JEL: G33 L1 L21 L22 L93
    Date: 2011–07
  7. By: Duarte Leite (LIAAD – INESC, LA, Faculdade de Economia do Porto, Universidade do Porto); Pedro Campos (LIAAD – INESC, LA, Faculdade de Economia do Porto, Universidade do Porto); Isabel Mota (CEF.UP, Faculdade de Economia do Porto, Universidade do Porto)
    Abstract: In this study, we analyze firms’ membership in R&D (Research and Development) cooperation networks. Our main research hypothesis is that the membership in cooperation networks is related to the degree of the knowledge spillover. The approach focus on both cost symmetry and cost asymmetry. For that purpose, our work is developed in two tasks: we first develop an analytical model with three stages: in the first, firms decide whether to participate in a cooperative research network; in the second they simultaneously choose the level of R&D output, and finally firms choose the level of output through Cournot competition under both cost symmetry and cost asymmetry. Then we proceed with computational simulations in order to verify our hypothesis. From our results, we were able to conclude that cooperation leads to an improvement on RJV firms’ position in the market as it allows them to produce more than others with the same production conditions. Additionally, cooperating firms have to spend fewer resources on research, which turns the network a tremendous success on the productive efficiency level.
    Keywords: R&D, networks, spillover, simulation, RJV
    JEL: D85 L24 C63
    Date: 2011–07
  8. By: Matthew J Osborne; Nathan H. Miller (Bureau of Economic Analysis)
    Abstract: We develop an estimator for models of competition among spatially differentiated firms. In contrast to existing methods (e.g., Houde (2009)), the estimator has flexible data requirements and is implementable with data that are observed at any level of aggregation. Further, the estimator is the first to be applicable to models in which firms price discriminate among consumers based on location. We apply the estimator to the portland cement industry in the U.S. Southwest over 1983-2003. We estimate transportation costs to be $0.30 per tonne-mile and show that, given the topology of the U.S. Southwest, these transportation costs permit more geographically isolated plants to discriminate among consumers. We conduct a counterfactual experiment and determine that disallowing this spatial price discrimination would increase consumer surplus by $12 million annually, relative to a volume of commerce of $1.3 billion. Heretofore it has not been possible examine the surplus implications of spatial price discrimination in specific, real-world settings; these implications have been known to be ambiguous theoretically since at least Gronberg and Meyer (1982) and Katz (1984). Additionally, our methodology can be used to construct transportation margins, which are an important component of input-output tables.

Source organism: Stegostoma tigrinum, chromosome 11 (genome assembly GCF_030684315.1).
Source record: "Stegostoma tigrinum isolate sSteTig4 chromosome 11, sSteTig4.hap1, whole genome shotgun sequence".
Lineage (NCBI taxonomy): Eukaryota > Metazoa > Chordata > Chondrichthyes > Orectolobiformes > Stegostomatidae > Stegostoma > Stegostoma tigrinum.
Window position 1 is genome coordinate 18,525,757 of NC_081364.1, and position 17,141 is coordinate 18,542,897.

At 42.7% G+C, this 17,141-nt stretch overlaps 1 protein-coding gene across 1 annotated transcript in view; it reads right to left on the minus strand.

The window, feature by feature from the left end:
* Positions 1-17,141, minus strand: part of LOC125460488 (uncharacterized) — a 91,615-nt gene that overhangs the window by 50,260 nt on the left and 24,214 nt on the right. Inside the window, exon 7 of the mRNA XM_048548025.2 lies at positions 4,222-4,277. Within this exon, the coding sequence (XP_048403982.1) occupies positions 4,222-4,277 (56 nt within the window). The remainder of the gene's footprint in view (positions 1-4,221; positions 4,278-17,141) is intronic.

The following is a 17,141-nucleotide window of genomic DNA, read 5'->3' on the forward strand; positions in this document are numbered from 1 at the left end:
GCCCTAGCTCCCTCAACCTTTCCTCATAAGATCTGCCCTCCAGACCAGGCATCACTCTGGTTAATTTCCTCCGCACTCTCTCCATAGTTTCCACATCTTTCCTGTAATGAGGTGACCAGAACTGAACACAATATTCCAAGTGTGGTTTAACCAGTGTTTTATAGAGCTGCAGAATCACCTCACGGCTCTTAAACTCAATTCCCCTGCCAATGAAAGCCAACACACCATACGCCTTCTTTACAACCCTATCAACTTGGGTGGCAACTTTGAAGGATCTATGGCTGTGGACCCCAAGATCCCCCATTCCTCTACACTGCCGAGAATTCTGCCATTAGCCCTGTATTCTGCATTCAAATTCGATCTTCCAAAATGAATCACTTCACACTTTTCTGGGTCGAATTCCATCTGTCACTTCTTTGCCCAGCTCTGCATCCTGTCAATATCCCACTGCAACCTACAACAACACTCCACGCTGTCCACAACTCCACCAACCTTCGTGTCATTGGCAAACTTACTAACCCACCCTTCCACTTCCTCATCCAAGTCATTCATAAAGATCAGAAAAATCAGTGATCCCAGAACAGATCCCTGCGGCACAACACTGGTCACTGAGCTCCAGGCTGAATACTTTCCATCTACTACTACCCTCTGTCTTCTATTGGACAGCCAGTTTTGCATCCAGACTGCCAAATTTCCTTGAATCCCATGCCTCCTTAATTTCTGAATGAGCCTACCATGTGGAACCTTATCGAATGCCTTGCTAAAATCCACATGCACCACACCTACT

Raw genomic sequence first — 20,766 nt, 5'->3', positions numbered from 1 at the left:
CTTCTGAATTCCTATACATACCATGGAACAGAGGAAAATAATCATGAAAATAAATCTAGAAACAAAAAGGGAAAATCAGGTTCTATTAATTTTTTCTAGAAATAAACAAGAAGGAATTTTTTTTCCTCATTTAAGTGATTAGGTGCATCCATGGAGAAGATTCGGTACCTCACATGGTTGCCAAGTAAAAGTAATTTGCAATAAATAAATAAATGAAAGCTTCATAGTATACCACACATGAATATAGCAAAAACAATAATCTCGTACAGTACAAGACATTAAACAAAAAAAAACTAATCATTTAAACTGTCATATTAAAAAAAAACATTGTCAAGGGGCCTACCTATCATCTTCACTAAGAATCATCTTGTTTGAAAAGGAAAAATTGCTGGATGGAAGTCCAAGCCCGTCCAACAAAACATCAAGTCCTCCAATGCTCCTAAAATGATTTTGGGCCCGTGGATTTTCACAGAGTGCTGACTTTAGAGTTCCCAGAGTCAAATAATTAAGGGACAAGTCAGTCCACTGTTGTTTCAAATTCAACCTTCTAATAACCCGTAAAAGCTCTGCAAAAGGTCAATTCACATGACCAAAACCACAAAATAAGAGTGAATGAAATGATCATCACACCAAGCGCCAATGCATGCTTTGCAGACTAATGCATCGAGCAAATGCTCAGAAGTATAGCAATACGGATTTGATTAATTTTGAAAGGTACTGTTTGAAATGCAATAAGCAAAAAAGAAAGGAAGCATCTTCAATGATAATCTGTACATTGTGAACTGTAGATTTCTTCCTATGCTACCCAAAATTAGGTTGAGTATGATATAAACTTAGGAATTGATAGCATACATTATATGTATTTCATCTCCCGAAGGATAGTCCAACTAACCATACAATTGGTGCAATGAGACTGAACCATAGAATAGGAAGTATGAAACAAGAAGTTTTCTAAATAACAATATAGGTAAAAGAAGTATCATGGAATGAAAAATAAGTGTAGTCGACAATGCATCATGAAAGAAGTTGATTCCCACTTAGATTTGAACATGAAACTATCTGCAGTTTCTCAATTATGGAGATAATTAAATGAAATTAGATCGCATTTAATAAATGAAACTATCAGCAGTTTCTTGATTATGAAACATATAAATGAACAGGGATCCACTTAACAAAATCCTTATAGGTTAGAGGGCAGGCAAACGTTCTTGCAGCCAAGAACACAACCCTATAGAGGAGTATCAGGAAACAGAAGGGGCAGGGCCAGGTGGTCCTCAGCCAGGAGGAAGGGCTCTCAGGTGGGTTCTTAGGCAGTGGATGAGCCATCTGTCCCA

JEL: E60 C51 L11 L40 L61
    Date: 2011–04
  9. By: Jose Luis Moraga-Gonzalez (ICREA, IESE Business School, and University of Groningen); Matthijs R. Wildenbeest (Department of Business Economics and Public Policy, Indiana University Kelley School of Business)
    Abstract: Web search technologies are fundamental tools to easily navigate through the huge amount of information available in the Internet. One particular type of search technologies are the so- called shopbots, or comparison sites. The emergence of Internet shopbots and their implications for price competition and market efficiency are the focus of this chapter. We develop a simple model where a price comparison site tries to attract (possibly vertically and horizontally differentiated) online retailers on the one hand, and consumers on the other hand. The analysis of the model reveals that differentiation among the products of the retailers as well as their ability to price discriminate between on- and off-comparison-site consumers play a critical role. When products are homogeneous, if online retailers cannot charge different on- and off-the-comparison- site prices, then the comparison site has incentives to charge fees so high that some firms are excluded, which generates price dispersion and an inefficient outcome. By contrast, when on- and off-comparison-site prices can be different, the comparison site attracts all the players to the platform and the allocation is efficient. A similar result obtains when products are horizontally differentiated. In that case, the comparison site becomes an aggregator of product information and no matter whether firms can price discriminate or not, the comparison site attracts all the players to the platform and an efficient outcome ensues. We argue that the lack of vertical product differentiation may also be critical for this efficiency result. In fact, we show that when quality differences are large, the comparison site may find it profitable to charge fees such that low quality producers are excluded, thereby inducing an inefficient outcome.